Saturday, January 19, 2008
Hello all. I´m sorry for not blogging, but I just didn´t really care to blog in the United States. I figured yall probably wouldn´t have wanted to read it. I should have though because by me not blogging, yall couldn´t follow Gonzo Wilson´s blog, as his is dependent on mine. Jason, how do you feel being my dependent? Una Mamita!!!
Oh, also go to my pictures as I have uploaded a bunch. I haven´t labeled them yet.
So I have ALWAYS wanted to go to MachuPicchu. So I did. This past week!!! It was awesome? beautiful? awe inspiring? breath taking? thought provoking? I´m not really sure how to describe it. You need to go. I got to Cusco and found a tour with a bunch of people from Argentina, Chile, Brasil, Peru, Canada, The United States. It was a 3 night four day trip with one day of mountain biking, two days hiking along the Inca Trail, and one day at MachuPicchu. Food and all for $190!
So I could go on forever about all these adventures, but I don´t have the time nor do yall probably have the patience. I´m recording everything everyday in a journal, so if you need more info, holla. So instead, I´ll just talk about the Andes.
I´ve lived in the Andes all last semester, but no mountain last semester was like these mountains. Imagine just these huge mountains, thousands of feet tall, all completely green. It doesn´t matter if there was a 100 yard rock wall, it was covered in green. And not just one type of green, hundreds of shades of green. I mean an artist could take months painting a painting of one of these mountains and still not mix enough greens to do it justice.
Another thing that you couldn´t help but notice is how small you felt. These mountains were huge, and we hiked on trails that were not but a few feet wide with thousands of feet of mountain to fall below you and thousands of feet above you as well. You could see farmers some half a mile away on a different mountain and they just looked like ants. Seeing how small they looked in addition with being in a place with so much beauty just made you realize the power of our Creator. I mean I´m sure he´s interested in us and all, but he´s got other things going on as well.
They have a saying here, well not a saying but a toast. Your first few sips of beer have to be poured on the ground and dedicated to Mama Pacha (Mother Earth). At first I thought it was fun but silly. After hiking and seeing how small you are in comparison to Nature, I take the toast more seriously now. I mean it´s still fun and all, but there´s a real hint of truth in it. I guess I could explain my thoughts like this. In America I feel like everything is for me or my friends. For people. I mean day to day it´s all about education, working, movies, music, reading, playing sports, yada yada yada. But those days in the Andes, it wasn´t like I was trying to think about Nature, I was forced to. There was no avoiding it, and it was such a separate entity than myself that I was practically praising nature. It was awesome.
As far as MachuPicchu goes, it was amazing. I didn´t realize until I got there that it sits on top of a grand mountain in the midst of some many more. All I can say is go. And hike there. Don´t do the whole touristy go to Aguas Calientes and then take the bus up and all. Hike it. Something interesting though, was as amazing as MachuPicchu was, I kept looking away from MachuPicchu towards all the mountains. As if the mountains were far more beautiful and interesting than the ruins.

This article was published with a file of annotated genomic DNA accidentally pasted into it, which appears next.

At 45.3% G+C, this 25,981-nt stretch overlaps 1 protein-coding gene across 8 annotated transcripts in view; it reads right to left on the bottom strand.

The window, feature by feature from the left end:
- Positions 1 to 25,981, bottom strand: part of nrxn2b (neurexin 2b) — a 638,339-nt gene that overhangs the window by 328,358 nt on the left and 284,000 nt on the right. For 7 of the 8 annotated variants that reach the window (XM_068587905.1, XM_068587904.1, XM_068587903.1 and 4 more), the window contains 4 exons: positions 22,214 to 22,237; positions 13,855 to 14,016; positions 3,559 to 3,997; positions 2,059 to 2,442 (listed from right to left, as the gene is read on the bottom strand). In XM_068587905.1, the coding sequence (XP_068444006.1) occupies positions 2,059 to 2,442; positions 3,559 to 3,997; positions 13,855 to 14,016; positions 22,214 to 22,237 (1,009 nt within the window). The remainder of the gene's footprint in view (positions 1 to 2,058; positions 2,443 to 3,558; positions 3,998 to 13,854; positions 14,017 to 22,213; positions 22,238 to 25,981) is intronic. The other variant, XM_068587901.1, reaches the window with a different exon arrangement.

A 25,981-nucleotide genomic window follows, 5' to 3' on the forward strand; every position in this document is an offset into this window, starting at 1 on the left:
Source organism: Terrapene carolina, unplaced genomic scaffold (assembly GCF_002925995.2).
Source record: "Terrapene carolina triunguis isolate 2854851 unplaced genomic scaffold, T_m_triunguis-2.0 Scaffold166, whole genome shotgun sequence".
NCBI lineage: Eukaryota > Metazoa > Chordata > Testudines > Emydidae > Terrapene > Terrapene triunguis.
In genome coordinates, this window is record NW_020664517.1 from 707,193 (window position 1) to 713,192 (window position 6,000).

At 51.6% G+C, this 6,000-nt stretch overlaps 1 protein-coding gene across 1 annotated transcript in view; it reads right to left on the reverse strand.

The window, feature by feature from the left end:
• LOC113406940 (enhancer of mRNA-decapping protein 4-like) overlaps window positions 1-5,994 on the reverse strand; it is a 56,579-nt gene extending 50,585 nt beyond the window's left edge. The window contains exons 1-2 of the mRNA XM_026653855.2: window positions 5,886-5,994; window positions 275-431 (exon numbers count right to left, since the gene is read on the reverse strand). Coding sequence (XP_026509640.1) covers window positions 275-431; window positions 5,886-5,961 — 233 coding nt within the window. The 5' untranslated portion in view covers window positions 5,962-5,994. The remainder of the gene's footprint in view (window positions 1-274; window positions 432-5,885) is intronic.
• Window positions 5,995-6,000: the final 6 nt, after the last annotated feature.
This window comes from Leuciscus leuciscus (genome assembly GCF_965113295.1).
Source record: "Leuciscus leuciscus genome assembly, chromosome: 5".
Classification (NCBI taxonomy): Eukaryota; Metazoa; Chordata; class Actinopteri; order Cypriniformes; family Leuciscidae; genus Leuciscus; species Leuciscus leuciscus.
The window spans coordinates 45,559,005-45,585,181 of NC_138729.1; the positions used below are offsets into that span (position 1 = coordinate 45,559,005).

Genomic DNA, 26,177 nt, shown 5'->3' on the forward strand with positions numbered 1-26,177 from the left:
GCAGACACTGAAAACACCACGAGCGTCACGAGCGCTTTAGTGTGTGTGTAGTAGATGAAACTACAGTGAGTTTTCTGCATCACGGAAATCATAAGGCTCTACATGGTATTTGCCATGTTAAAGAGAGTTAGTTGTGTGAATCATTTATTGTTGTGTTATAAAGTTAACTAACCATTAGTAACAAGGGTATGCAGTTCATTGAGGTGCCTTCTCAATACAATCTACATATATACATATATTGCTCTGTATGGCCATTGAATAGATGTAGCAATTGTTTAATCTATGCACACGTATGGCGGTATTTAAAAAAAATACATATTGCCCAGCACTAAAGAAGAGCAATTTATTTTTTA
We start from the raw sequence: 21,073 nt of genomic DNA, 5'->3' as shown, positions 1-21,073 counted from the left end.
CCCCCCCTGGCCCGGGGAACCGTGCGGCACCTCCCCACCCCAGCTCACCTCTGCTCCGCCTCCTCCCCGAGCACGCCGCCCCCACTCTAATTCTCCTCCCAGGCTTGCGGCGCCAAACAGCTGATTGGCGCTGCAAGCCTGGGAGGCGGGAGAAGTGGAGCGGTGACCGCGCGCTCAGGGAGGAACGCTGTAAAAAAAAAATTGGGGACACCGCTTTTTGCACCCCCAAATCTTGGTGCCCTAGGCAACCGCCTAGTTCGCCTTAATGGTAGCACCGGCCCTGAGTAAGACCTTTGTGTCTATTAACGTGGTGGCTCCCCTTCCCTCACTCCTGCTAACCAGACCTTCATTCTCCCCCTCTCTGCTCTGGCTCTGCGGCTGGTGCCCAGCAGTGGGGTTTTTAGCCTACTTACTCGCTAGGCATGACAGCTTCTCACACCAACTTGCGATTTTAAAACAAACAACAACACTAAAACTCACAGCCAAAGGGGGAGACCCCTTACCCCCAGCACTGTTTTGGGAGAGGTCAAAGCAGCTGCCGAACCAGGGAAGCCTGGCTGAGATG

I feel funny having a bit of a serious Blog. But it´s not like MachuPicchu is funny. I do have some great stories from the trip though, but I won´t go into them now. I´ll blog again in a couple of more days. That blog will be dedicated to Robby Brumberg, and if you don´t know Robby, expect a blog that is as random as it is funny. And now for some Blog Points.
1. I´ve been traveling with this doctor who must be popular because of all the calls he receives. I may be bias in saying this being in medical school, but would you be surprised if his ringtone for a day was hardcore Metallica? Because I was.
2. Keeping with music, when I was getting off the plane in Lima I had to wait for everyone to get their luggage as I was in the back. So some overhead came on. What would be normal would be to play some traditional Latina music, or some soft jazz, maybe even some stuff from Los Estados Unidos. But no, it was definitely some loud Italian Catholic Hymns probably recorded in St. Peters in the Vatican. Only in S.A.
3. The ice cream brands continue to amaze me. In Venezuela it was Uncle Rico, in Ecuador it was Penguin. Here they have ice cream carts that they pedal like bicycles with the cart in the front. But what brand is this ice cream and what sticker is on the side of these bicycle carts? Lamborgini.
4. No one has change in South America. Maybe it´s different in some place like Argentina, but in Venezuela, Ecuador and Peru, you just can´t find it. I bought a coffee on a train and it cost 3 soles (1 dollar). She had this cart she was pushing to sell stuff. I give her a 5 sol coin and she says, sorry, don´t have change. I go to big restaurants and try to by a coke with the equivalent of $7 bill and they say, sorry don´t have change. BUT NOW I KNOW WHERE TO FIND CHANGE. The homeless. This guy tried to sell me a pack of gum and I didn´t have a single sol on me. After going to the ATM I run into this same guy trying to sell me a pack a gum or some cigarettes. I say I would love a pack of gum, but I only have this 50 sol bill ($17) He says no problem and whips out a WAD of cash and gives me 48 soles of change. So you travelers out there, if you need to make change, look to the street pedalers.